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Behold George Albert Smith's Santa Clause—the World's First Christmas Movie

Mike Rampton
A still from George Albert Smith's Santa Clause (1898).
A still from George Albert Smith's Santa Clause (1898). / George Albert Smith/Public Domain
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Christmas movies are an important part of the festive season. It might be a family trip to the theater, something to stick on to keep the kids occupied while cooking Christmas dinner, or just some background noise for a few arguments—whatever their purpose, they’re integral.

Frank Capra's It’s A Wonderful Life (1946) is the oldest Christmas movie most people are likely to be queuing up this festive season. The holiday classic is fairly universally considered to be a masterpiece, and was even named as one of the 100 Best American Films Ever Made by the American Film Institute (despite the fact that it was a box office bomb when it first arrived in theaters).

However, there were Christmas movies almost half a century before George Bailey ever started doubting himself—as long as your definition of movie is fairly old-school: 1898’s Santa Claus, directed by George Albert Smith, is the earliest known Christmas film—although it's admittedly less than 90 seconds long. (It wasn’t until 1935’s Scrooge, starring Sir Seymour Hicks, that there was a feature-length Christmas film.)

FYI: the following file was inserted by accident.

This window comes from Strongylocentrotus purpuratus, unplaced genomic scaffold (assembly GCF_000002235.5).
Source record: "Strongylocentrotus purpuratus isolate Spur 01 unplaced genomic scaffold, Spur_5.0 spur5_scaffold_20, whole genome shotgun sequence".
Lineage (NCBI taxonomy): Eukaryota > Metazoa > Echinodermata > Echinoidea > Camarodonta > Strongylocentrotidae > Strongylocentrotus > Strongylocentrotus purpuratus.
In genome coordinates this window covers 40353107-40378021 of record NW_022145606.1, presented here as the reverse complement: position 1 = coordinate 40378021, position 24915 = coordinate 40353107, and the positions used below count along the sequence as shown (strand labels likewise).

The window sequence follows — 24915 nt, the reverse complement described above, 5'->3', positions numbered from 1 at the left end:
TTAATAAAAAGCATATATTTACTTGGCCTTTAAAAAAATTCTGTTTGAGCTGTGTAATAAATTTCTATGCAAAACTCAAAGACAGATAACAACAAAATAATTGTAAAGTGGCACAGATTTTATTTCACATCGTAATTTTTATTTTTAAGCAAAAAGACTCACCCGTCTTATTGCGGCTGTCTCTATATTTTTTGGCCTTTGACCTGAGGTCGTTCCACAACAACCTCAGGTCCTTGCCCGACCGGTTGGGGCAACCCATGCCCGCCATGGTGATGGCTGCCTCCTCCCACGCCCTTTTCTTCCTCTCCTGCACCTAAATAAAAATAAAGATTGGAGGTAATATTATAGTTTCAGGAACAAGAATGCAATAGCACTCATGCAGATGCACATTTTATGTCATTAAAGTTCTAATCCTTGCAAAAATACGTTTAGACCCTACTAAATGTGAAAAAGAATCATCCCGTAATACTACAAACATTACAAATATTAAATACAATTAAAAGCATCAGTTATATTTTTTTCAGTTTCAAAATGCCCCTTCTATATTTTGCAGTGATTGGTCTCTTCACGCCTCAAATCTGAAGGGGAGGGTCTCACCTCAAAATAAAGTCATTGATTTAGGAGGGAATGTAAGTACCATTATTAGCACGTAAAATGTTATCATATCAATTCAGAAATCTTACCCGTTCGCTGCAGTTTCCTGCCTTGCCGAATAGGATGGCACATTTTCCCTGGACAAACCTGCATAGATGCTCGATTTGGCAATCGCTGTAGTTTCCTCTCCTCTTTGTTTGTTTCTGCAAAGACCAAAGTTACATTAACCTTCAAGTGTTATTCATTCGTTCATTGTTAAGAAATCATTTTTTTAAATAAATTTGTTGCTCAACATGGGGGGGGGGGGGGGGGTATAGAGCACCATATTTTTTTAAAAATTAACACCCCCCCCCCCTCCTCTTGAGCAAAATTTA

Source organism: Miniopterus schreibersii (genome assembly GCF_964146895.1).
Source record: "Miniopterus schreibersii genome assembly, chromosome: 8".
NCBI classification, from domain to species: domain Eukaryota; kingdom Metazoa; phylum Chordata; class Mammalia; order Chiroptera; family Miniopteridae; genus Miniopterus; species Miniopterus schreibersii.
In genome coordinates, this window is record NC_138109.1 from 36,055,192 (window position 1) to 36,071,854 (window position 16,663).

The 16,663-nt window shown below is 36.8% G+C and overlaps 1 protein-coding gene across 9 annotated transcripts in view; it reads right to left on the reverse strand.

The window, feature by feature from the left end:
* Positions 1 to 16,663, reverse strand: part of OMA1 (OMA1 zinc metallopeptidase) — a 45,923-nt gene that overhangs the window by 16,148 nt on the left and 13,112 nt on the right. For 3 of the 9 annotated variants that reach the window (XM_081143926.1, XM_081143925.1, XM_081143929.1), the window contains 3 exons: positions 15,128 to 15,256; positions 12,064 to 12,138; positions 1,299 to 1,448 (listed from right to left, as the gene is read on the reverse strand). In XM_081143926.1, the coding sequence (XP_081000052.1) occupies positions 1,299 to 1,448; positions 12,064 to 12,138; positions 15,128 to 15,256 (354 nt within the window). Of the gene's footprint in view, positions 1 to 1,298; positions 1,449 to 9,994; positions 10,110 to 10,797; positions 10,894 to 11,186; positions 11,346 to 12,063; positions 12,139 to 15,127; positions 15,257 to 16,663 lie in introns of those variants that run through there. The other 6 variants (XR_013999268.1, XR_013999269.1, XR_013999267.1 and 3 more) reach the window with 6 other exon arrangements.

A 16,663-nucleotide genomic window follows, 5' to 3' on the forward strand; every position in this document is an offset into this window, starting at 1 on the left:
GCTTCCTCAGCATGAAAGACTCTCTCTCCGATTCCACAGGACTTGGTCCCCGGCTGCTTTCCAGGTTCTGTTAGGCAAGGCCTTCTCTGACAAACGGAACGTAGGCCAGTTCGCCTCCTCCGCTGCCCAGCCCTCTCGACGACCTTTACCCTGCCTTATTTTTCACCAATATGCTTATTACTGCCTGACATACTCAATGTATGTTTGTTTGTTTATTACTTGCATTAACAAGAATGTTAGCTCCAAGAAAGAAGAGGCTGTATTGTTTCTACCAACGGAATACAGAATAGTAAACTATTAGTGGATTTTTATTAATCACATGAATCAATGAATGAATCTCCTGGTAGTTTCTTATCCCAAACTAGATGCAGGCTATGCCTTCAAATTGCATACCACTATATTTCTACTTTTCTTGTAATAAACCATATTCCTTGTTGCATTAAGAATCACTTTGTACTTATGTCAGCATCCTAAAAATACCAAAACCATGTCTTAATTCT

Santa Claus is pretty impressive, however, especially considering it debuted only a few years after the first films were made. The earliest known film of any kind dates from 1888, 10 years earlier, and consists of just 2.1 seconds of a horse, so a lot of development took place in that decade in between. It also features one of the earliest uses in cinema of what is known as “parallel action”—meaning that it simultaneously shows Santa arriving on a roof as well as the action taking place within the house, basically the bullet time of the late 19th century.

It’s not a movie likely to dazzle modern audiences, but Santa Claus walked so Elf could fly.

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